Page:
To see runtime security in action, we will simulate an attacker who has gained access to one of our containers and is doing some reconnaissance. We will watch Prisma Cloud flag this activity as outside the normal model (we could have it blocked, but in this example we will just alert). To do this, we will exec into the running container and issue some commands. Once in we will have root access to the pod and can do whatever we want. Perhaps the first thing we want to do is see which processes are running. From the CLI of the container we can make sure the ps command is supported (using “which”), and then run “ps -ef”, which shows us the running processes.
# which ps
# ps -ef
UID PID PPID C STIME TTY TIME CMD
root 1 0 0 Apr05 ? 00:02:10 /openair-smf/bin/oai_smf -c /openair-smf/etc/smf.conf -o
root 7118 0 0 16:06 pts/0 00:00:00 sh
root 12395 7118 0 16:19 pts/0 00:00:00 ps -ef
Modeling the “openair-smf” process in this example, triggering various runtime alerts.
We can see that the oai_smf process is running, and as an attacker we might start to look more closely at this and the directory it is running in. However, this act of running the “which” and “ps” command has triggered several runtime alerts. The “which” and “ps” processes are both not a part of the runtime model and were therefore flagged. Below we can see the detailed information Prisma Cloud provides for us, including the cluster, image, container, and specifics of the command.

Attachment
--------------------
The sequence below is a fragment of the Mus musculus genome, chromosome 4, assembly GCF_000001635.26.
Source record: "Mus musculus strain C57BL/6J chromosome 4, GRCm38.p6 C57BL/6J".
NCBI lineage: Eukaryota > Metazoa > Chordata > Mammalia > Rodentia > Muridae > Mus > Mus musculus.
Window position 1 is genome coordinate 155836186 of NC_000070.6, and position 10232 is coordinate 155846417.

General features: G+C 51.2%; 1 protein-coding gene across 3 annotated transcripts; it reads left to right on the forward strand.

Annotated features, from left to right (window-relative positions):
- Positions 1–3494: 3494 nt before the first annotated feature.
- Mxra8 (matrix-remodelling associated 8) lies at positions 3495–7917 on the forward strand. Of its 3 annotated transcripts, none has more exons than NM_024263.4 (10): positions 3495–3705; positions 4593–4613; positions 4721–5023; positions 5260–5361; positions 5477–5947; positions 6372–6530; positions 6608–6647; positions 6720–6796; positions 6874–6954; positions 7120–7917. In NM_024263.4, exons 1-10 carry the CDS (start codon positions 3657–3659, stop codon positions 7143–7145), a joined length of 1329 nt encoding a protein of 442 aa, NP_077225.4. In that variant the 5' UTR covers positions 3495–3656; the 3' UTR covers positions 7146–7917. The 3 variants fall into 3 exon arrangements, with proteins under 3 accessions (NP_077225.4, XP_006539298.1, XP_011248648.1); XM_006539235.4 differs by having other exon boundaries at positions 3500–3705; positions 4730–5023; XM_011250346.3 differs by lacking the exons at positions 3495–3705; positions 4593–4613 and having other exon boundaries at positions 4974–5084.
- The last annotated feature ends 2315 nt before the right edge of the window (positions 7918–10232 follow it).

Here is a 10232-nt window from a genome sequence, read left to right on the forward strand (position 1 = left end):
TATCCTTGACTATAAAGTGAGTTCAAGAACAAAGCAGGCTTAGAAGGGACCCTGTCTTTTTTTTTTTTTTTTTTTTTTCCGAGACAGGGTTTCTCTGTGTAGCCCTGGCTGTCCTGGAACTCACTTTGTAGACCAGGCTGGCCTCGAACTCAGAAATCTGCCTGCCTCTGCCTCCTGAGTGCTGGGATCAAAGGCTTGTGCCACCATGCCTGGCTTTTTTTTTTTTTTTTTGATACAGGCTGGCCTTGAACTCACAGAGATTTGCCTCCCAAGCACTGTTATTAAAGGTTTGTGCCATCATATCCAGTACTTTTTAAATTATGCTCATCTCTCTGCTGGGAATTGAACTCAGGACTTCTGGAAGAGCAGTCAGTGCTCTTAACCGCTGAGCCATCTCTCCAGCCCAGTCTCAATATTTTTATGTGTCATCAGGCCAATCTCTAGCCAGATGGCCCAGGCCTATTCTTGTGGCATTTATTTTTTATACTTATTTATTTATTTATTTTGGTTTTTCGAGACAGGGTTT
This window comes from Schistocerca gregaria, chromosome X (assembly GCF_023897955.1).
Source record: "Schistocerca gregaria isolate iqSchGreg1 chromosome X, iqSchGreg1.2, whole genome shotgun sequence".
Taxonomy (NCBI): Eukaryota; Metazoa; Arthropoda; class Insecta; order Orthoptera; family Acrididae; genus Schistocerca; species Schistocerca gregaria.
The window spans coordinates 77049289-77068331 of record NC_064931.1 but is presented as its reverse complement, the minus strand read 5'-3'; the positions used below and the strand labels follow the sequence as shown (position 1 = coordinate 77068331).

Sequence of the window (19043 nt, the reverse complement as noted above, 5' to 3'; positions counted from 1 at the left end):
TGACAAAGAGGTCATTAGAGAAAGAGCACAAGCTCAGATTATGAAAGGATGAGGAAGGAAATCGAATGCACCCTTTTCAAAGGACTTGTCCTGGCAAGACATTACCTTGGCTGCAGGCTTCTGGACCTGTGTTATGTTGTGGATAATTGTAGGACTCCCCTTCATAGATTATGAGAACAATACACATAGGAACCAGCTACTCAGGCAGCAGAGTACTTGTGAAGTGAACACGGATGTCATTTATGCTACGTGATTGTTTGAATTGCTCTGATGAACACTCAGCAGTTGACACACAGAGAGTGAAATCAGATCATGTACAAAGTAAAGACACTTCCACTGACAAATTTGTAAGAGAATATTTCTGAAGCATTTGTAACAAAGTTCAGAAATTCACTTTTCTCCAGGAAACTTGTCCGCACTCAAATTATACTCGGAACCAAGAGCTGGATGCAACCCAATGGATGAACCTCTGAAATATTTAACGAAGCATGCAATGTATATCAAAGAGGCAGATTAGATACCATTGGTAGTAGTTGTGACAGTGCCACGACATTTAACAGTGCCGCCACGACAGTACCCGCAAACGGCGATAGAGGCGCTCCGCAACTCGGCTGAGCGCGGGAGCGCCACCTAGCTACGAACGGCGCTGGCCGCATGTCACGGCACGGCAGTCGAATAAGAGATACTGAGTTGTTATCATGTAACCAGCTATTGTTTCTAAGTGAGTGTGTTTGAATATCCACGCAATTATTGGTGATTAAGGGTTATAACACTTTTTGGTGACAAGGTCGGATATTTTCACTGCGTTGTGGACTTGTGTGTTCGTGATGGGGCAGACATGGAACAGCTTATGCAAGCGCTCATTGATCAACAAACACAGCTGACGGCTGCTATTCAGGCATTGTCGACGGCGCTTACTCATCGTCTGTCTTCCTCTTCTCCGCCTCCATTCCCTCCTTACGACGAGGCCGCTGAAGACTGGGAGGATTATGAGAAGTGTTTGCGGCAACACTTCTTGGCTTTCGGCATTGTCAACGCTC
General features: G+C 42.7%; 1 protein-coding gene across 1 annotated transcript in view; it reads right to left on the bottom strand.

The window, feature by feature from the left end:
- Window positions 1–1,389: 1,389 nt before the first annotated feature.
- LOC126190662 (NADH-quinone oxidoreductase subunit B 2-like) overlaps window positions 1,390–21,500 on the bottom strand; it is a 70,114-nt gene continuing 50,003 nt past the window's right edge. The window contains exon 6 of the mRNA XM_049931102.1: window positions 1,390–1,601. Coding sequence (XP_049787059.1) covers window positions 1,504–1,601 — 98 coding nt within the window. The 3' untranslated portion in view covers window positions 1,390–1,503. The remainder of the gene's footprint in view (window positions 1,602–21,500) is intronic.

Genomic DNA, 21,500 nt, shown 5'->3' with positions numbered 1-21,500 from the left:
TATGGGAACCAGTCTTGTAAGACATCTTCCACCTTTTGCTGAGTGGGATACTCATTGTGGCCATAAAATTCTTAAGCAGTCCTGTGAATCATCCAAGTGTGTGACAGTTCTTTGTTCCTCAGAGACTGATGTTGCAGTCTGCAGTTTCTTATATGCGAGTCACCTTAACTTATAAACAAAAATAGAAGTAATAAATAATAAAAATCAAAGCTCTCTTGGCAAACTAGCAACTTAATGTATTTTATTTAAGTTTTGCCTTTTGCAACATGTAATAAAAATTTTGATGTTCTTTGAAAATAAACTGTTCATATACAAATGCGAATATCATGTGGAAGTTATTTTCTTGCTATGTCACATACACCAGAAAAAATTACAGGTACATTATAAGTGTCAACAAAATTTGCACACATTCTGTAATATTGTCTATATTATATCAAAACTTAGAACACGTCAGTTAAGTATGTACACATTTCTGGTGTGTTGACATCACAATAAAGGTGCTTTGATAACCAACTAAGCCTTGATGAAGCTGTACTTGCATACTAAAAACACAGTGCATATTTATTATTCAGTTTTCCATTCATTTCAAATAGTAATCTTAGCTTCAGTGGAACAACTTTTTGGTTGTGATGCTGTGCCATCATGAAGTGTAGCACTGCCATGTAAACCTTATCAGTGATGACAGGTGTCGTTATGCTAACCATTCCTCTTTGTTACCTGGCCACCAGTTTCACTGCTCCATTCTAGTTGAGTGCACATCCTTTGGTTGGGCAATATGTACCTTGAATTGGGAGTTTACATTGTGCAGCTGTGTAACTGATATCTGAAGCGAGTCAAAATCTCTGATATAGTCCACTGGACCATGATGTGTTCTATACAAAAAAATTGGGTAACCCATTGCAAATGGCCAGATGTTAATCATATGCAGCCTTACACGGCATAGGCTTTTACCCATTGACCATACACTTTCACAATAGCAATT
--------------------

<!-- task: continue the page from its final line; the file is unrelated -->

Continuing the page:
If we look again in Radar at my container, we can see the Runtime Process related events.
Digging deeper into the Forensics screen lets us see exactly what happened. Not only can we see the commands and processes that were spawned, but we see it on a timeline, so we know when each event happened relative to the others. Below you can see my activity while in the SMF (note, I also ran the “clear” command, which Prisma Cloud caught as well!).
It's worth noting that these alerts are available to you in numerous other channels as well, beyond just the user interface (UI). It's also possible (and recommended) to enable integration of key events (e.g., Container Runtime, WAAS, etc.) with backend tools used by your organization for monitoring. For instance, Prisma Cloud could send an email when it saw an event like the ones above, or send you a Slack notification, or even open a Jira ticket. Numerous options are supported to cater to each organization's preference.
Running a 5G core network is not an easy task. Keeping tabs on the expected and valid behavior of all the running workloads is even harder. For effective security operators and enterprises will need to rely on ML and products like Prisma Cloud to offload these tasks and make the job of securing their environment an easier one.
As cloud native application development becomes the de-facto method for building and delivering 5G services and applications, organizations must adopt a modern cloud-native application security solution that provides end-to-end security and defense-in-depth.
Prisma Cloud is at the bleeding edge of cloud native security and provides customers with the most comprehensive security capabilities necessary for protecting their entire 5G cloud native application stack.